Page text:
Blue Castle Records
Cocaine is a helluva drug.
And speaking of punchlines that’s really all David Crosby’s been for the last 20-30 years; that and a punching bag, his own personal punching bag mostly. A headline getter for fathering children for famous lesbians, for going back to jail, for anything other than music – why, you had to figure his next real piece of work was gonna be getting the green light to play Ron Jeremy’s dad in some made-for-late-night-TV biopic.
But here he is: new album, brand new solo album, not just some backing vocals on a Phil Collins album, not the meat in a CSN/Y sandwich, funny how his name comes first but he’s the last guy you think of from that list. He was in The Byrds, crucial to their hybrid/hyphen-rock variations through folk-, country- and psychedelic-.
And then that downfall was just spectacular.
But man, Croz, is decent. It’ll be filed in the so-much-better-than-I-ever-could-have-expected pile.
This is heart-on-sleeve stuff (Dangerous Night is better than his printed-word attempts at autobiography) and though it could easily be written off as MOR stuff, it’s a great joy to listen to – in much the same way that recent/ish albums by Nash and particularly Jackson Browne and James Taylor have been. You don’t like this area of music/never did? Then you have no real business here – better off just with your Crosby punchlines I think.
But anyone who really cares about this guy’s contribution will dig this; will be (pleasantly) surprised by how deep this (occasionally) goes.
As he says on Dangerous Night, which is hiding near the end of the album, after, it must be said, a bit of a flat spot, “I’m a troubled soul, searching for peace in the night”. Man, you’d hope he’d found some with this album. It feels like it, right from the rather lovely opener, What’s Broken, Mark Knopfler’s fluid guitar style so subtle as the slow-burning torch to guide Crosby home.
Time I Have is the first of a few cuts here that even show a glimpse – a tiny glimmer – of that wonderful first Crosby album, If I Could Only Remember My Name. Sure, sure you say. But fuck man, that voice is still – somehow – there. And the way the guitar lines lick and curl beneath the words, that type of mercurial post-folk/searching-for-other nearly-psychedelic soul music. He’s no more likely to remake If I Could Only Remember than James Taylor is to do another Mud Slide Slim but you know it’s the same guy when you hear it.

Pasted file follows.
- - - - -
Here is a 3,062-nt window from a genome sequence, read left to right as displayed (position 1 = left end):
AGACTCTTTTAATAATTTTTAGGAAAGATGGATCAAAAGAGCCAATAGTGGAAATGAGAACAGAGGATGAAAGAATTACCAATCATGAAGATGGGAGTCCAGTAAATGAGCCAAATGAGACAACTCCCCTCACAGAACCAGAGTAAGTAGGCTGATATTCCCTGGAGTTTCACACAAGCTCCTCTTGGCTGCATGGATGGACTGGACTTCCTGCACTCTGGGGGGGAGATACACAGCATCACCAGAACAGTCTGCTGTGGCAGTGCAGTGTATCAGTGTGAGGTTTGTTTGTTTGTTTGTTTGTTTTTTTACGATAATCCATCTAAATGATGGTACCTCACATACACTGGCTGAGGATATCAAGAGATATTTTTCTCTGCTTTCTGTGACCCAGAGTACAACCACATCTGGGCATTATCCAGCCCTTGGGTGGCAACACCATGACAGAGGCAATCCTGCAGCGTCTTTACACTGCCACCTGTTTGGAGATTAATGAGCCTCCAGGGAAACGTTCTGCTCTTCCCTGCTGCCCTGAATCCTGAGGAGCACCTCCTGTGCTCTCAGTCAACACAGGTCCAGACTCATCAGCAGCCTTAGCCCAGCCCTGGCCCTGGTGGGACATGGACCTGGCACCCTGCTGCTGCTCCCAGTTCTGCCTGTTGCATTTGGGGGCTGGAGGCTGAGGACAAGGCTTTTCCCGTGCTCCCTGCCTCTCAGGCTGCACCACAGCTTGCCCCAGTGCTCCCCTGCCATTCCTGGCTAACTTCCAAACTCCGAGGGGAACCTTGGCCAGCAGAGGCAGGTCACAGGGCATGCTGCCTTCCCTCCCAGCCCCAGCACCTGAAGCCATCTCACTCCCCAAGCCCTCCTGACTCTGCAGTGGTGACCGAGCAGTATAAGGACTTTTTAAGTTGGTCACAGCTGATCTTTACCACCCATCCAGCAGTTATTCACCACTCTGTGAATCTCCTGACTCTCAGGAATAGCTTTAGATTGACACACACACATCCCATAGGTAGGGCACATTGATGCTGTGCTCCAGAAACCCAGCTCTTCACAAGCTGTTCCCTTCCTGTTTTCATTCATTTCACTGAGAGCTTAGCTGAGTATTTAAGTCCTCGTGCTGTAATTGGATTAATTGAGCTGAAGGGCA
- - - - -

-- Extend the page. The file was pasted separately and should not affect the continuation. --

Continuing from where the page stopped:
Holding On To Nothing – which begins, with the fully aware, “After holding onto nothing for quite a while” – takes the shape of a special kind of Neil Young album track; those low-key gems buried beneath the hits and nearly-hits on albums like Freedom and Silver and Gold and even back to Comes A Time. Crosby was always the best at listening of the CSN/Y gang – the one who picked up on what the others were doing, referenced it, built on it, added to it as well as taking from it. The others were always so sure of themselves, so ready to plough on ahead and push their agendas and angles, Crosby was the great musical magpie within that crew, taking snatches of this and that and making, at his best, a nest to call his own, despite being cobbled together from the leftovers and discarded bits he found, the pieces he liked the sound of.
Croz isn’t spectacular – but it’s a warm reminder of a talent. And it sure is hell isn’t shit. It’s gonna be a grower, and really nice surprise for many of you. A great return after 20 years and better, so much better, than the lukewarm things he last tried to bake in a studio, naff covers and such.
This Croz album feels lovely, so thoughtful, crisp. The playing, the production, his voice – all of it just a really nice surprise, no shame in digging this – it may not be a huge comeback but it’s charming and well-intentioned and decent. It’s good. And graceful. And it shows you can have it all, lose most of it, forget almost all of the rest, but if you were really, really good once (or even twice) as Crosby most certainly was, there’ll always – somehow – be something left in the tank.